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Summoned from Class AA Harrisburg on Tuesday as part of the Nationals' bullpen makeover, Krol saw his first action last night when he entered for the top of the sixth inning of what was at that point a 7-1 ballgame. The stakes might not have been terribly high, given the score, but Krol didn't know the difference. This was as significant an inning as he had pitched in his life.
"Butterflies were stirring," the 22-year-old left-hander said. "I was just running [in from the bullpen] not thinking about anything, really. Kinda going out there and just doing my job. I wasn't really thinking about the situation or the big stage. I was just trying to focus and do my job."
It took a couple of minutes for Krol to get his feet wet; he served up a leadoff double to Omar Quintanilla and then advanced him to third base on a wild pitch. But then he settled in and showed everyone why the Nationals were so high on him in the first place, striking out Daniel Maurpy, David Wright and Lucas Duda in succession.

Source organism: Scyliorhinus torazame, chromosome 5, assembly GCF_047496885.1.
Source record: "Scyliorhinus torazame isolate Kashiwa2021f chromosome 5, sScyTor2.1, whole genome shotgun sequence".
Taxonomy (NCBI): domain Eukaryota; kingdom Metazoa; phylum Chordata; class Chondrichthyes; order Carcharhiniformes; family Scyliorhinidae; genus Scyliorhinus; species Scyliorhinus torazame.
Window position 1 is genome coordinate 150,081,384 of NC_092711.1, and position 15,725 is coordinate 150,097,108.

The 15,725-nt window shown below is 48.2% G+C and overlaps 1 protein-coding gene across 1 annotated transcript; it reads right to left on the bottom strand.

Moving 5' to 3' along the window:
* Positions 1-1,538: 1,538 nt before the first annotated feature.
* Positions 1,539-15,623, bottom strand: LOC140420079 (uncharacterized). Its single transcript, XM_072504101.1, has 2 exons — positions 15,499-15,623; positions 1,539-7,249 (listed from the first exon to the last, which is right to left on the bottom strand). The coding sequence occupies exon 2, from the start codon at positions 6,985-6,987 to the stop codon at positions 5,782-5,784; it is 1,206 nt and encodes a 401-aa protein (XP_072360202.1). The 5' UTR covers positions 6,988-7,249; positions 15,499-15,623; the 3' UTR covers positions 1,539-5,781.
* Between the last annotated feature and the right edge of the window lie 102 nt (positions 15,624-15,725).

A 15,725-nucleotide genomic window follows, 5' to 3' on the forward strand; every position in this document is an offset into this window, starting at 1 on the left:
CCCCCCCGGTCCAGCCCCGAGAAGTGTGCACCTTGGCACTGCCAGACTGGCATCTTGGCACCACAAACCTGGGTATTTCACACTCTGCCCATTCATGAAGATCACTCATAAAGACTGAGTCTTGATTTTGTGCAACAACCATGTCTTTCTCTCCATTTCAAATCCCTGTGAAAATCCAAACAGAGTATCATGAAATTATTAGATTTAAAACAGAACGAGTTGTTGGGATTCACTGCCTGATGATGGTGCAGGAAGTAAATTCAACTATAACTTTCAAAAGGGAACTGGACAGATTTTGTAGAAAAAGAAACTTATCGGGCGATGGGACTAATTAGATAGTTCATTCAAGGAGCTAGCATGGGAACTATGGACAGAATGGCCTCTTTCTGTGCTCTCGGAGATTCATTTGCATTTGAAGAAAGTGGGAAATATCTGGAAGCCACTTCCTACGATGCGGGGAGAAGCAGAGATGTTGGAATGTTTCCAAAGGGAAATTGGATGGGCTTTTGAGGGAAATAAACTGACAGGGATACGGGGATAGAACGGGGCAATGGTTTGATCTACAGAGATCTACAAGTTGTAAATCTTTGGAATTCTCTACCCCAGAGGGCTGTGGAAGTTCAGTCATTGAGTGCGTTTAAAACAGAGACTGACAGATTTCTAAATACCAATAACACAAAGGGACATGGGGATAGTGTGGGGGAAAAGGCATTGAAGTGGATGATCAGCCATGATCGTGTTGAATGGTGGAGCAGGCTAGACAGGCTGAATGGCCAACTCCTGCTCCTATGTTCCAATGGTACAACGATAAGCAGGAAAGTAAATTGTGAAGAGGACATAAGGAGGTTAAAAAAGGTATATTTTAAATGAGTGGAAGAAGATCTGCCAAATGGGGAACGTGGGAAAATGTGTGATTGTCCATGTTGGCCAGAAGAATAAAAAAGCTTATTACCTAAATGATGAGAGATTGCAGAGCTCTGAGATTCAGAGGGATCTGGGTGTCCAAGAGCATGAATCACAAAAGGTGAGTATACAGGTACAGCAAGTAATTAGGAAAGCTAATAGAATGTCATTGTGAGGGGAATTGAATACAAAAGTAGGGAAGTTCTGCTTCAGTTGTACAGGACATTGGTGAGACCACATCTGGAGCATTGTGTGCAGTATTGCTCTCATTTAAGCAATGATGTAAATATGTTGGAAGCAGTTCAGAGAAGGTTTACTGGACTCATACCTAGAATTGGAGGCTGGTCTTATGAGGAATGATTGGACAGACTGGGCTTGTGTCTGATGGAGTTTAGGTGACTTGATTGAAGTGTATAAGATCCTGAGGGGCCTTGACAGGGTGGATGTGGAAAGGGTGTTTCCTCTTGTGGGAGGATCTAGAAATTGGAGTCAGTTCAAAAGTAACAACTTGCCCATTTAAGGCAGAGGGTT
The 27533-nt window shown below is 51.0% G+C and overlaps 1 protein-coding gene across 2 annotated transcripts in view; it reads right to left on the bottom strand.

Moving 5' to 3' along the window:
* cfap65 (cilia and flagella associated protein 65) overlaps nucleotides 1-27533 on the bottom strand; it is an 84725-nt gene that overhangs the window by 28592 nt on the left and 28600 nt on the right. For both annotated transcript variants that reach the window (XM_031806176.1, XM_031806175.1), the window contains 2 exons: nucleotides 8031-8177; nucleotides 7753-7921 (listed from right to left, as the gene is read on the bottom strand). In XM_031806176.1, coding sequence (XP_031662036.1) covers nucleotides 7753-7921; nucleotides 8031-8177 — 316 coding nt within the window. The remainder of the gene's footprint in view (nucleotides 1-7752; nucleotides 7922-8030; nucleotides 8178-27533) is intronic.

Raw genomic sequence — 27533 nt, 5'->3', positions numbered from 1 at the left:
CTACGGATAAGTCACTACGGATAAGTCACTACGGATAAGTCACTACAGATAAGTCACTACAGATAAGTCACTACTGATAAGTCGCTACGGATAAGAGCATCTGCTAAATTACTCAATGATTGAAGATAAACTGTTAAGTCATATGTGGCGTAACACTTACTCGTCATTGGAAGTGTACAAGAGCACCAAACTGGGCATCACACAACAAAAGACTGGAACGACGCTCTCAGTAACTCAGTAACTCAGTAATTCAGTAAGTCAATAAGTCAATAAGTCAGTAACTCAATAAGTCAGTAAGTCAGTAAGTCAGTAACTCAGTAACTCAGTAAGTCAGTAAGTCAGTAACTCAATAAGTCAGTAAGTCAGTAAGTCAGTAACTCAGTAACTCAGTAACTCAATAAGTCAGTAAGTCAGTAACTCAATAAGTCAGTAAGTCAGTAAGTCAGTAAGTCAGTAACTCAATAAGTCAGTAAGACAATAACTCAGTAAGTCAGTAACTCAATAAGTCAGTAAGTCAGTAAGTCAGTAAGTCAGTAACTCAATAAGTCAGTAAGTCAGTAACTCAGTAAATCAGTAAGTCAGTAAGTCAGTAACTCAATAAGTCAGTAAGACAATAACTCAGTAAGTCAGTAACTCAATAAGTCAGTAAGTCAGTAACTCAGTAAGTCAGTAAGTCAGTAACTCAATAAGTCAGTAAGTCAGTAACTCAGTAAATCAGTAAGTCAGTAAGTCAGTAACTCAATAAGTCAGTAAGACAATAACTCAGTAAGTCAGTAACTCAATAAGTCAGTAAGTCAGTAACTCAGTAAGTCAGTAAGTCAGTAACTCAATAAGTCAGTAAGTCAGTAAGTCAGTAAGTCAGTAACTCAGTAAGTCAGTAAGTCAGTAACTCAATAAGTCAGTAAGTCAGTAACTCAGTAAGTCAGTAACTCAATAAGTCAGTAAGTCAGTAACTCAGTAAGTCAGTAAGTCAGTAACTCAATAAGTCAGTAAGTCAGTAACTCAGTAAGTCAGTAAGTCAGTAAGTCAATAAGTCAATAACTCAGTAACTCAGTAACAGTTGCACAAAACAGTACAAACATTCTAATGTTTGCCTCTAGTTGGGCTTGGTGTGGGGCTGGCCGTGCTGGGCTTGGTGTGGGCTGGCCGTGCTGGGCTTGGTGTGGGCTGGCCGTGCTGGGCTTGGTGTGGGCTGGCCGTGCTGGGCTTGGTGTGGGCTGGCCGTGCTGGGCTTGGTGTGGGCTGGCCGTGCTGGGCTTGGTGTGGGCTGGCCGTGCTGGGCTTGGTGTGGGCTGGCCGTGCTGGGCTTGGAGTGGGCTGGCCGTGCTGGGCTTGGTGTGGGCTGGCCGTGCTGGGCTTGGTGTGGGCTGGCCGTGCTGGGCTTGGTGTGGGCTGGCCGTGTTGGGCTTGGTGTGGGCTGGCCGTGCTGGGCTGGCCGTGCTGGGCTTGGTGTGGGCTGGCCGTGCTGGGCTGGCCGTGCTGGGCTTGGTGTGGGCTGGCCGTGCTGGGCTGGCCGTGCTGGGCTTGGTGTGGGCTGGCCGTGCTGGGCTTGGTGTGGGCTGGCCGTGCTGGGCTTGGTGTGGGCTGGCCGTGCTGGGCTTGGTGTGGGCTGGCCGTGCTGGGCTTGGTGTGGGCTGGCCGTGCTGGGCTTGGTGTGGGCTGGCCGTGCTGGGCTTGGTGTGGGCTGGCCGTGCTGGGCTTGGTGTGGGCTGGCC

Krol relied mostly on a fastball that consistently sat in the mid-90s, and though he had some mechanical issues with his curveball, that has been an important pitch for him this season as he's made a name for himself out of the bullpen.
The suburban Chicago native had a rooting section in the stands, including his parents, who happened to be in Harrisburg with him at the time of his promotion and made the short drive with him to Washington to witness his MLB debut.
So, who is Ian Krol, and how did he come to pitch at Nationals Park last night? A seventh-round pick of the Athletics in 2009, he had success as a starter in the low minors but stalled last season at high-Class A and Class AA after being suspended by the organization for a tweet that included a homophobic slur.
When the Nationals pulled off the three-team, Michael Morse trade with the Mariners and A's over the winter, they immediately received pitchers A.J. Cole and Blake Treinen from Oakland, with another player to be named to the deal later. Krol turned out to be that player, officially acquired at the end of spring training.
He reported to Harrisburg, converted to a reliever and has had nothing but success since, posting an 0.69 ERA, an 0.808 WHIP and 29 strikeouts in 26 innings of work.
And now he's got a big-league appearance under his belt, a very impressive one at that.
"It still hasn't sunk in yet, to be honest with you," he said. "I'm still on cloud nine. Hopefully later when I get into bed and go to sleep, it'll all settle down and be done with it and the nerves will go away. We'll see."